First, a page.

MONROE COUNTY, Tennessee — A high speed chase in Monroe County in August 2020 killed a man and seriously injured his wife.
It happened after midnight as a Monroe County deputy chased a speeding vehicle. The chase started on Highway 411 and continued for several minutes with speeds reaching 128 miles per hour.
It ended several miles away on State Route 72.
The Monroe County Sheriff's Office said the suspect, 21-year-old Joey Miller, ran away after crashing into a truck. The passenger inside the truck, Joe Moses, later died after officials said he was thrown from the vehicle.
His wife, Sierra Moses, was in the truck and survived -- but lost her arm. She has filed a lawsuit against the suspect and deputy involved for not calling off the dangerous chase.
Moses said she doesn't remember much from the early hours of August 10, 2020.
"I remember us leaving the gas station and driving down 72 and I remember slowing down to turn," she said.
Joe was with her in the passenger seat.
Nearby was Miller fleeing from Corporal Brian Milsapps. A report shows the deputy was trying to issue a warning for speeding.
But within minutes, the chase rose to tremendous speeds. The max speed was 128 miles per hour, according to attorney T. Scott Jones.
"You are placing your life as an officer at risk, the individual you’re chasing at risk and you’re placing members of the general public at risk," said Jones.
Jones has filed a lawsuit in the case in Monroe County on Sierra Moses' behalf seeking damages against Monroe County authorities.
Several minutes after the crash, body camera video showed the aftermath. Moses was screaming for help while Joe lay on the road after being thrown from the truck. He asked multiple times where his wife is in the video.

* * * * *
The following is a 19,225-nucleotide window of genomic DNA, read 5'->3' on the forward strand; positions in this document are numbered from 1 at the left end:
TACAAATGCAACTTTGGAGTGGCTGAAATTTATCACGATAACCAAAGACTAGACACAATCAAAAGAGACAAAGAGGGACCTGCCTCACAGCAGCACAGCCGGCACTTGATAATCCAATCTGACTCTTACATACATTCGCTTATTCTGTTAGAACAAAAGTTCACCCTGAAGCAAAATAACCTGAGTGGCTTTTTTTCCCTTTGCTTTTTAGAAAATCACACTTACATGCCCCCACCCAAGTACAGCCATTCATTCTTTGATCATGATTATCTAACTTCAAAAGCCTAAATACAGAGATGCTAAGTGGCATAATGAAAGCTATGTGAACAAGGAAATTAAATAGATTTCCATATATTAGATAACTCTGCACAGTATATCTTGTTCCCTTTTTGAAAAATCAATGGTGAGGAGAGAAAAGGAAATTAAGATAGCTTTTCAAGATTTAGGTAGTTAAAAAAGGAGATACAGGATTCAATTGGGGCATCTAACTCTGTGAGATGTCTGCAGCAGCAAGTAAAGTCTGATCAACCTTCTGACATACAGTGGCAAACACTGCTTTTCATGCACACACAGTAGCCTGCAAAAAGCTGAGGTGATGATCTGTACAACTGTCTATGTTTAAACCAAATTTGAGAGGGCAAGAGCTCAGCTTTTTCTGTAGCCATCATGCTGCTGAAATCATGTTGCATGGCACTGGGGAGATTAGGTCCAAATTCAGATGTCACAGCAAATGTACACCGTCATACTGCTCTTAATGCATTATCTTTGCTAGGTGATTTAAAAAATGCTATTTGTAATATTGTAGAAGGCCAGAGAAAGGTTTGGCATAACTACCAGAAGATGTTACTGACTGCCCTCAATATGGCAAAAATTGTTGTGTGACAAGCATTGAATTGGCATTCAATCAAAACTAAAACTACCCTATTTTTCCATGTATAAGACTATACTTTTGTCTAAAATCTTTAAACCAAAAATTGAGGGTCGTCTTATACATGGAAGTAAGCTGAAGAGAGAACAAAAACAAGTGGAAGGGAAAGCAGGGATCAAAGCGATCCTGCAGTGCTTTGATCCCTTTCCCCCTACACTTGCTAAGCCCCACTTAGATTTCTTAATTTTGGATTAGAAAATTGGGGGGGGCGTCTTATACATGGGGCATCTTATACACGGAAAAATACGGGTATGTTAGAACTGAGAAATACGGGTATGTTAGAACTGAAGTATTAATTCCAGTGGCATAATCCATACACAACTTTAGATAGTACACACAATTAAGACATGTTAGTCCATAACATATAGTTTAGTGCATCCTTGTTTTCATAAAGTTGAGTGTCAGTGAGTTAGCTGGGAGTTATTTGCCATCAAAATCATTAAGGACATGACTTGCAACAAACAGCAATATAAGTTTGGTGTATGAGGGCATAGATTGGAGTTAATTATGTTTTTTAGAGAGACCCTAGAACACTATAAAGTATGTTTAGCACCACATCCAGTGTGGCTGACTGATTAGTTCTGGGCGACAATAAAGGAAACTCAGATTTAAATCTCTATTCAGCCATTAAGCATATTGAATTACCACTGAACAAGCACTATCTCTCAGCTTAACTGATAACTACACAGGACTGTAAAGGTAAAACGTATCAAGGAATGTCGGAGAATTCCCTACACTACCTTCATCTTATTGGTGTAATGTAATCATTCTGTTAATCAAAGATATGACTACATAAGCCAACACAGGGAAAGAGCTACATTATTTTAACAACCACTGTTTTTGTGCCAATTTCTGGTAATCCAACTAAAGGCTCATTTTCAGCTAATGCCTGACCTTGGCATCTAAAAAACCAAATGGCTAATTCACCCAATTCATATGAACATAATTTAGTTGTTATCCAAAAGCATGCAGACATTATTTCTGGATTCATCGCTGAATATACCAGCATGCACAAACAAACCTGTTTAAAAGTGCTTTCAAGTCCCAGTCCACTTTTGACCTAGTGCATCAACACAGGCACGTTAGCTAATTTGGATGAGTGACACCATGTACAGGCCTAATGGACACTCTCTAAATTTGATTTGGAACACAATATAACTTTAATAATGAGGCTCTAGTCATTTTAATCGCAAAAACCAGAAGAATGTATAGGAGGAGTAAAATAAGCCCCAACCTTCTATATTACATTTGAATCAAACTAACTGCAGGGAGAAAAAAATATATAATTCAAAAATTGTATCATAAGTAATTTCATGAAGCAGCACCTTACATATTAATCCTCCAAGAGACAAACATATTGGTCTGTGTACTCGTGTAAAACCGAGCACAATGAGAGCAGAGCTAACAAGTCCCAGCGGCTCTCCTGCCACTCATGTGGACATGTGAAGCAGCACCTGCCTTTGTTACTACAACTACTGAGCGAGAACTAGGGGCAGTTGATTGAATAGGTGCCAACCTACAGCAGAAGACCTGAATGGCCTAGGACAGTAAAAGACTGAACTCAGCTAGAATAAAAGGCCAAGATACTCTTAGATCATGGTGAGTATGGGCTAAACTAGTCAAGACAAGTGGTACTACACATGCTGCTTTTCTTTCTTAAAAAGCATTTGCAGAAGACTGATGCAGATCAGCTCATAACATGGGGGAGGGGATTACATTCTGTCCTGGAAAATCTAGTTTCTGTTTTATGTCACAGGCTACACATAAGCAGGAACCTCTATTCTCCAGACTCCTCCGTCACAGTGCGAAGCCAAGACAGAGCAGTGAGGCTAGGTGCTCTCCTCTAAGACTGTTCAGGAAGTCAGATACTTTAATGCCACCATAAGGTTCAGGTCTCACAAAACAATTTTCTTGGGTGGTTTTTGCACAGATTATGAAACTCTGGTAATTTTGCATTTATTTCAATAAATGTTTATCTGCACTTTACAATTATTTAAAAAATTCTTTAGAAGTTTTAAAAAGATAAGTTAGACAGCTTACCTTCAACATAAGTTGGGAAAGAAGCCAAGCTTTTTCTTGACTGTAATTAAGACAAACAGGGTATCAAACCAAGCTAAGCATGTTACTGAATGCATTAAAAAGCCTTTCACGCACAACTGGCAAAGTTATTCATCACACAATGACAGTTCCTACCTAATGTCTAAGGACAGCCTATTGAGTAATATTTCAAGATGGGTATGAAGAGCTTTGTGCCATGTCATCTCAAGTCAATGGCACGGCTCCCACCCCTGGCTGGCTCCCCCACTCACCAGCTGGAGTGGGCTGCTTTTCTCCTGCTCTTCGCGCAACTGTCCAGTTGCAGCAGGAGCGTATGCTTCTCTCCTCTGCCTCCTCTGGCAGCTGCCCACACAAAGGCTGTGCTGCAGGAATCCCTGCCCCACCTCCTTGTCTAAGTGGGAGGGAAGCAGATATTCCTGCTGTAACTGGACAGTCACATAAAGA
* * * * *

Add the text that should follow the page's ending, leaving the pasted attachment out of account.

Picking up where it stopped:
As deputies begin searching for the suspect, you can also hear Milsapps say he almost called off the chase, "Before I could call it off, there was a truck turning and he hit it."
In his report, Milsapps also said, "I had began to reduce my speed and was preparing to terminate the pursuit."
But the damage had already been done, and Moses' life was changed forever.
"He lost his life and I lost my career," she said.
She lost her arm, which had to be amputated. Joe died days later in the hospital.
"I just thought Joe was going to be with me through all of that. So it was really, really rough once he passed away knowing I had to go through that alone," said Moses. "Hold your loved ones closer because you don't even know what could happen."
Jones said the crash was preventable.
"He's a 20 plus year officer and ought to have known better," he said. "To pursue at 128 miles per hour at night on a two lane road."
He hopes to get justice for Moses and change training and policy so no other lives will be lost.
"If he'd acted upon his judgement and his training then we wouldn't be here," said Jones.
The suspect was found days later and taken into custody.
10News reached out for a statement from the Sheriff's Office. The attorney representing the corporal was unable to comment.